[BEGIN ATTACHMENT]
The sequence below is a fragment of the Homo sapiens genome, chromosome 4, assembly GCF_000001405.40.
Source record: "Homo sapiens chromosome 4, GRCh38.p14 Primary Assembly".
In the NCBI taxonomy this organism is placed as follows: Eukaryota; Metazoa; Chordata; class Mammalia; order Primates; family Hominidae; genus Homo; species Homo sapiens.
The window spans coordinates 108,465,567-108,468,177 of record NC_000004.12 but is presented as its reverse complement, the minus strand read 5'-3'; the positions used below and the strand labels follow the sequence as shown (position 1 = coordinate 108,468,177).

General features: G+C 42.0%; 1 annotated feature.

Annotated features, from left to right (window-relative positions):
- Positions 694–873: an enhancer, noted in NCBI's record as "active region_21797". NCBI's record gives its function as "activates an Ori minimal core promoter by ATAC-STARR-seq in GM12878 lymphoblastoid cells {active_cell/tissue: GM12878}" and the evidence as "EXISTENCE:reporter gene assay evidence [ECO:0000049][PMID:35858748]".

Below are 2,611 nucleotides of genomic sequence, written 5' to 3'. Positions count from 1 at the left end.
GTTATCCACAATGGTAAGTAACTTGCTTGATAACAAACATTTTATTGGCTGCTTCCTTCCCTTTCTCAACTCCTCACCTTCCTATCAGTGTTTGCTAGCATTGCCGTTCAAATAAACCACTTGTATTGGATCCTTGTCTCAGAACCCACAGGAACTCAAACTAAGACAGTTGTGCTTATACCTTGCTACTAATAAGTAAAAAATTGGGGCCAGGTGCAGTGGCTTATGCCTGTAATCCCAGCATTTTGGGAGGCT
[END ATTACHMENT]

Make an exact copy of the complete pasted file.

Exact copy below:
The sequence below is a fragment of the Homo sapiens genome, chromosome 4, assembly GCF_000001405.40.
Source record: "Homo sapiens chromosome 4, GRCh38.p14 Primary Assembly".
In the NCBI taxonomy this organism is placed as follows: Eukaryota; Metazoa; Chordata; class Mammalia; order Primates; family Hominidae; genus Homo; species Homo sapiens.
The window spans coordinates 108,465,567-108,468,177 of record NC_000004.12 but is presented as its reverse complement, the minus strand read 5'-3'; the positions used below and the strand labels follow the sequence as shown (position 1 = coordinate 108,468,177).

General features: G+C 42.0%; 1 annotated feature.

Annotated features, from left to right (window-relative positions):
- Positions 694–873: an enhancer, noted in NCBI's record as "active region_21797". NCBI's record gives its function as "activates an Ori minimal core promoter by ATAC-STARR-seq in GM12878 lymphoblastoid cells {active_cell/tissue: GM12878}" and the evidence as "EXISTENCE:reporter gene assay evidence [ECO:0000049][PMID:35858748]".

Below are 2,611 nucleotides of genomic sequence, written 5' to 3'. Positions count from 1 at the left end.
GTTATCCACAATGGTAAGTAACTTGCTTGATAACAAACATTTTATTGGCTGCTTCCTTCCCTTTCTCAACTCCTCACCTTCCTATCAGTGTTTGCTAGCATTGCCGTTCAAATAAACCACTTGTATTGGATCCTTGTCTCAGAACCCACAGGAACTCAAACTAAGACAGTTGTGCTTATACCTTGCTACTAATAAGTAAAAAATTGGGGCCAGGTGCAGTGGCTTATGCCTGTAATCCCAGCATTTTGGGAGGCT